Northwest Austin Edition | July 2021

2 0 2 1 R E A L E S T A T E E D I T I O N

Surrounding cities’ median sales price

hot Market April

In the Greater Austin area, a combination of relatively steady home sales and diminished days on market have strengthened the market for sellers.

2016 median sales price

2021 year-to-date as of May median sales price

Percentage increase

2019

2020

2021

WILLIAMSON COUNTY Hutto $195,000

71.79%

100

3,000

$335,000

Liberty Hill

80

2,250

$181,000

138%

60

$430,779

1,500

Round Rock

40

$234,859

750

72.44%

20

$405,000

0

0

TRAVIS COUNTY Austin

$0- $249,999

$250K- $499,999

$500K- $999,999

$1M+

$0- $249,999

$250K- $499,999

$500K- $999,999

$1M+

$325,000

60%

May

$520,000

3,000

100

Manor $189,900

53.34%

80

2,250

$295,000

60

1,500

Pugerville

$238,000

40

51.47%

750

$360,500

20

missing middle housing. This involves homes such as duplexes and townhouses to buildings with eight units. They are usually walkable, meaning they are located near business or city centers that have popular amenities. These options, Parolek said, oer more aord- ability for people including rst-time buyers who cannot make cash oers in order to become homeowners. “Every market, regardless of how big the city, has been impacted pretty dramatically by the increase in costs,” Parolek said. “It’s become harder for … sort of entry-level households to purchase homes.” While Parolek agrees that single-family homes are the most abundant option for homebuyers, he said his research has shown that they are not neces- sarily the most popular option. He added that 60% of all housing throughout the country will need to be missing middle housing by 2040 in order to keep up with demand. “I think there will continue to be a demand for single-family detached [homes], but I think more and more there is a growing demand that is not being met for these missing middle housing types,” he said. “I’m not saying there is not a demand for single-family, but historically that is all we’ve been delivering, and the industry is having a hard time sort of adjusting and shifting quickly enough to meet the demand.” Smaller cities see big growth When Robin Sheppard sold her Austin home of 35 years in December, she said she did not antici- pate that she would still be searching for a house more than six months later.

0

0

$0- $249,999

$0- $249,999

$250K- $499,999

$500K- $999,999

$1M+

$250K- $499,999

$500K- $999,999

$1M+

SOURCE: AUSTIN BOARD OF REALTORSCOMMUNITY IMPACT NEWSPAPER

Increasing tax rates, heavy trac and rapid growth within Austin played a key role in Shep- pard’s decision to leave the capital and move to San Marcos. She would still be close enough to visit friends but in a less crowded city, she said. “I had lived in Houston for many years, and I left there to come to Austin because Austin was a lot smaller and had a wonderful feel to it,” Sheppard said. “This is not the Austin I came to.” Within 2 1/2 days of listing her home, Sheppard received seven bids and accepted an oer that was $50,000 over asking and included a contingency that allowed her to live in her home rent-free for 30 days after closing. “I just thought, ‘Wow this is great; now I can go and buy myself a house and have extra left over to travel,’ … but that wasn’t the way it was,” Sheppard said. By June, Sheppard had placed bids on more than six properties that met her requirement for an acces- sory dwelling unit she plans to rent for a low cost to a friend. Despite oering $42,000 over asking on one property, she has been outbid every time. Many homebuyers who plan to move to one of the smaller cities along the I-35 corridor expect to nd more availability at a lower price point than in larger metro areas, said Patricia Fernandez, 2021 board president for the Four Rivers Association of Realtors. However, skyrocketing demand and dwindling supply have made once aordable mar- kets highly competitive.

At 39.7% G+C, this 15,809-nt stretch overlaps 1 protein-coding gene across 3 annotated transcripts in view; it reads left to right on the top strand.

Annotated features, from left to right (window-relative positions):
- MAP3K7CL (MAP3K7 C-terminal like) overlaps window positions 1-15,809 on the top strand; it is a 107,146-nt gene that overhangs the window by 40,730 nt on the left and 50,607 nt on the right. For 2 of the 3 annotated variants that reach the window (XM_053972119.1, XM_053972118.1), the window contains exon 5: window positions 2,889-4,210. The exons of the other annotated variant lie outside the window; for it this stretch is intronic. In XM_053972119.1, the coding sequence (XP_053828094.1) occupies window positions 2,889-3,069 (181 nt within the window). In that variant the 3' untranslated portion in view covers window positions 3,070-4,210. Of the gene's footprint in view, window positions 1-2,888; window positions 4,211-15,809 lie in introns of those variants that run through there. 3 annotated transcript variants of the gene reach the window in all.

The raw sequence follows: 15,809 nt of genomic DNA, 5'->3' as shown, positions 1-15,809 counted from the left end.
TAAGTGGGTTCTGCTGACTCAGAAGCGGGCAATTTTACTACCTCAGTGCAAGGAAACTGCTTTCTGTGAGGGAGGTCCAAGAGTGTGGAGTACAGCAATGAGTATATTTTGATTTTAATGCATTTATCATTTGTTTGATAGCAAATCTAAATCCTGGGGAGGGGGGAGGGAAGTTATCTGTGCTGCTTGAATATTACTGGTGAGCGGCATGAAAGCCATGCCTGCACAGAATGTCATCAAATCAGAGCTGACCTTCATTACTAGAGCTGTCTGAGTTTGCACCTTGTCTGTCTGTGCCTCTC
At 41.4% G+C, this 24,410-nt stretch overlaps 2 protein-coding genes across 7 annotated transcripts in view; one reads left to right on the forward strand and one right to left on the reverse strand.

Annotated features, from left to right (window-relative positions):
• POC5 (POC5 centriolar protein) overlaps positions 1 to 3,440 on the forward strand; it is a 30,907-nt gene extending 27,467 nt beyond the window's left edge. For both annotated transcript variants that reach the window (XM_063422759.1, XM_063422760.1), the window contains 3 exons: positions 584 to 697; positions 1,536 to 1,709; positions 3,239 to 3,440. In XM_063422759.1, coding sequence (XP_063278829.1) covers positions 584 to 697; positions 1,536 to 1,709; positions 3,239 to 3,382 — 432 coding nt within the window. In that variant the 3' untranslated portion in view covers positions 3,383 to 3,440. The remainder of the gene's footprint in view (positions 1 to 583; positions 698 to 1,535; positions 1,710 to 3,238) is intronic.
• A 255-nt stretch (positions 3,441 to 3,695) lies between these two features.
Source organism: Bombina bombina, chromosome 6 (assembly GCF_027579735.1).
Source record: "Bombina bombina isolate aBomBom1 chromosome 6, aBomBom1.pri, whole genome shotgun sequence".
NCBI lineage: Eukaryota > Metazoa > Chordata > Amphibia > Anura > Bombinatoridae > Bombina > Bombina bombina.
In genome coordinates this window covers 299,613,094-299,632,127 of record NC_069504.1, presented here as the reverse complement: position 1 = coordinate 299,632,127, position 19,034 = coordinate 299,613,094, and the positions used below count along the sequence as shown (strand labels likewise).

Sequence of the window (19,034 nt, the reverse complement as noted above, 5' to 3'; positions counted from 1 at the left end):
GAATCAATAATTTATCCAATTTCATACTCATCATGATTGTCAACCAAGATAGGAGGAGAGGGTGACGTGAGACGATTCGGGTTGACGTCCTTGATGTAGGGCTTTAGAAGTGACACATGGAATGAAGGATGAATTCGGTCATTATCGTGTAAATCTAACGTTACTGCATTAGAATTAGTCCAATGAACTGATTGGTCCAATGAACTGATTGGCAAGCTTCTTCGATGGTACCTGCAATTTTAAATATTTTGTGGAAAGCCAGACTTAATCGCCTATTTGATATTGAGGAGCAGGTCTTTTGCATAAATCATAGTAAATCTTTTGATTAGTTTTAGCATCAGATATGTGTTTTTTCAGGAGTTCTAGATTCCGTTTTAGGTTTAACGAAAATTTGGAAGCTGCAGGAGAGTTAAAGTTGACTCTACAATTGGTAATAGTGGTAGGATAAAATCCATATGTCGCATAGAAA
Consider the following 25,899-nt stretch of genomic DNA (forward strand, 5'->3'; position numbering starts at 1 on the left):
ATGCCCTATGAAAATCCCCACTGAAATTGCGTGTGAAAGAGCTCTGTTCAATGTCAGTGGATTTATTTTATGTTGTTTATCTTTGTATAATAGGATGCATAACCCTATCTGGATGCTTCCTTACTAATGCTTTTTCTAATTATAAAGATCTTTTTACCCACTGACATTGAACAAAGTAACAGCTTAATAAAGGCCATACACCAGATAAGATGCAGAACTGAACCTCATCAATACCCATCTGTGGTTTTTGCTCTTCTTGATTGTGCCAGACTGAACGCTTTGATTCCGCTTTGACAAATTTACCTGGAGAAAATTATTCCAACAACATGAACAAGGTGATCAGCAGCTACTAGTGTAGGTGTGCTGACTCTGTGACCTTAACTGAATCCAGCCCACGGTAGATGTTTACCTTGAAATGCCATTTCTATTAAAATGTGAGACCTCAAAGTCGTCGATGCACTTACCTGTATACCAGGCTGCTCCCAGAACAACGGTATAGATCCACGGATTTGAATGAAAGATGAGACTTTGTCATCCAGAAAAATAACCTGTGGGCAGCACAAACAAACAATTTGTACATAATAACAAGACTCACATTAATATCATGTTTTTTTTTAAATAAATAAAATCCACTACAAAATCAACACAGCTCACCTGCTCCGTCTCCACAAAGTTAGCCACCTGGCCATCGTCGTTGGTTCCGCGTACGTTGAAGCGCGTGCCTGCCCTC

“You can pick any town in this corridor, and it’s the same story,” Fernandez said, adding buy- ers who qualied at one point for a house worth $350,000, for example, may have to place bids for homes listed in the high $200,000 range with the expectation of paying signicantly more. “That whole middle market [is] just now getting wiped out of the playing eld.” As the population growth of cities on I-35 con- tinues to outpace supply and corporations such as Amazon and Tesla invest in Central Texas, Fernan- dez expects to see interest grow in towns east of the interstate. “[East] is the only direction you can go right now, because even as far as Waco it is the same exact market we are having,” Fernandez said. Like many searching for a house, Sheppard said that if it came down to it, she would resort to rent- ing in San Marcos if she could not nd a permanent home soon. “I feel like I’m homeless, you know; it just doesn’t feel good,” Sheppard said. “At the end of this month if I don’t have [a house], then I will rent something. … I’m not looking forward to that, but that’s cer- tainly going to have to be the next step. I can’t indef- initely be staying in other people’s homes.”

For more information, visit communityimpact.com .

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NORTHWEST AUSTIN EDITION • JULY 2021

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